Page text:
by Joshua Dysart
illustrated by Cliff Chiang
Vertigo Comics (2010)
Take a 2003 protest album and turn it into a graphic novel: that's basically what the creators of this book were tasked to do.
Personally, I'm not an ardent Neil Young fan. I enjoy quite a few of his songs, but I only ever bought one of his albums and that was a greatest hits album back in the 90s. So, I really had no preconceptions walking into Neil Young's Greendale.
Whatever the album is about, the graphic novel is about an eighteen-year-old girl named Sun Green. She comes from a long line of Green women with hippie-ish names, including Sea and Sky. She's growing up in a small California town called Greendale during the onset of the Iraq War in 2003. She's having nightmares about dead animals and a foreboding stranger, all while various members of her family endure their own turmoil, including a grandfather drifting deeper into senility and a disenfranchised cousin battling depression. It's when she sees the stranger about town when she's awake that she realizes something is really wrong.
The story of Sun's coming of age is fun, especially with the infused fantasy elements thrown in, including the stranger not so coincidentally bears a resemblance to a younger Neil Young. She's incredibly flighty in spots through the first half of the book, like when she hooks up with a young activist vanning his way to Alaska to protest oil drilling. The fun is balanced by some effective tension among a very deeply developed family as a supporting cast. In fact, the family is so rich with back story that it borders on soap opera--the age old love triangle between her grandparents and great uncle ranks high.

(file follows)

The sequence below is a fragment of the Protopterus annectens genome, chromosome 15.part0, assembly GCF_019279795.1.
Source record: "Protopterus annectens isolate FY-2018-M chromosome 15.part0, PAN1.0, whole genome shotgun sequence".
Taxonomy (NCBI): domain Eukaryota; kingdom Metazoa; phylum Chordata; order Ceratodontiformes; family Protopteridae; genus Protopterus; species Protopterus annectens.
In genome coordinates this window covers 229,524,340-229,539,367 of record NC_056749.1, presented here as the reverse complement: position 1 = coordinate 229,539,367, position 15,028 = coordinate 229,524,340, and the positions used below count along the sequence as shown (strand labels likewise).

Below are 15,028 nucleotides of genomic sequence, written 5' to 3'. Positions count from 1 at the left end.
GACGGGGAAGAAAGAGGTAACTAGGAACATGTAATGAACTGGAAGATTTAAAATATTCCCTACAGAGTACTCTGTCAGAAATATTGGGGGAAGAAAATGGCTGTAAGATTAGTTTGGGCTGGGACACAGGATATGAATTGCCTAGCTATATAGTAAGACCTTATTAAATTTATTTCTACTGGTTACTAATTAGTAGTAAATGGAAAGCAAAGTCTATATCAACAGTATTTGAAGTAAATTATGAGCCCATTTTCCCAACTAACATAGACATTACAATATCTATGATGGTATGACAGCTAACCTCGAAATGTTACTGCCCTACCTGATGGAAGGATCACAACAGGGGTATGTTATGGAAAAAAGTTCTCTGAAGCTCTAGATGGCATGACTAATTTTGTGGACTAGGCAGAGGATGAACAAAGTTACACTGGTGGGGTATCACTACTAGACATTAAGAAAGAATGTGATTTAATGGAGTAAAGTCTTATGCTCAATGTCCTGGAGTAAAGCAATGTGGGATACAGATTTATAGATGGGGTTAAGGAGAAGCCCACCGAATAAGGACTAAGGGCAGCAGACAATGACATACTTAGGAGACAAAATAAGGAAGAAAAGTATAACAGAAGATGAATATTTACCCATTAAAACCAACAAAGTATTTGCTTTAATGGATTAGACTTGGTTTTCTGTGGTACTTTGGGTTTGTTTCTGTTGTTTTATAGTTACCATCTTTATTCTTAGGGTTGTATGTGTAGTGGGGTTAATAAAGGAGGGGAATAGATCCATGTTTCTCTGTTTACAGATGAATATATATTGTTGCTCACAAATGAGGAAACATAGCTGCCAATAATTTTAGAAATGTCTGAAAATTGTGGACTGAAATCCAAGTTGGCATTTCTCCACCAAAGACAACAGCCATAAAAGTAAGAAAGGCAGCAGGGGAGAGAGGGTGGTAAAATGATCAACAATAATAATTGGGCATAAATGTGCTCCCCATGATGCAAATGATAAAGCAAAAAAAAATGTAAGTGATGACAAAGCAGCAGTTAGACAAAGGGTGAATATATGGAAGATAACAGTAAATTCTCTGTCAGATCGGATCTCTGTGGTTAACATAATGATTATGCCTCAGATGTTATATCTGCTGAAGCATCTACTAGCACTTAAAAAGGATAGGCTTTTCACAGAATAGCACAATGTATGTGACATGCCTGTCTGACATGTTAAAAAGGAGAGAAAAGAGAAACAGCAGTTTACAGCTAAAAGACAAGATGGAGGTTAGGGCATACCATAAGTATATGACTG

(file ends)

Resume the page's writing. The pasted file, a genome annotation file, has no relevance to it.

Where the story seems to reenter the mundane is towards the end, however, as the promise of epiphany and confrontation falls a little flat. At least with a jade sot like me. The very on-the-nose recriminations of the Bush Administration throughout the book cannot be ignored, but the book is based on a protest album. I just thought the heavy-handedness and almost preachy quality of the book detracted from what was an otherwise engaging story.
If you're an out-and-out liberal, a fan of Neil Young, and/or a fan of YA fantasy, this is a perfect graphic novel to dive into. If you're the complete opposite of any of those, then you'll likely have a soured reading experience. Me? I liked it. Really liked it, to be honest, despite my weariness with not just the war, but the anti-war sentiment.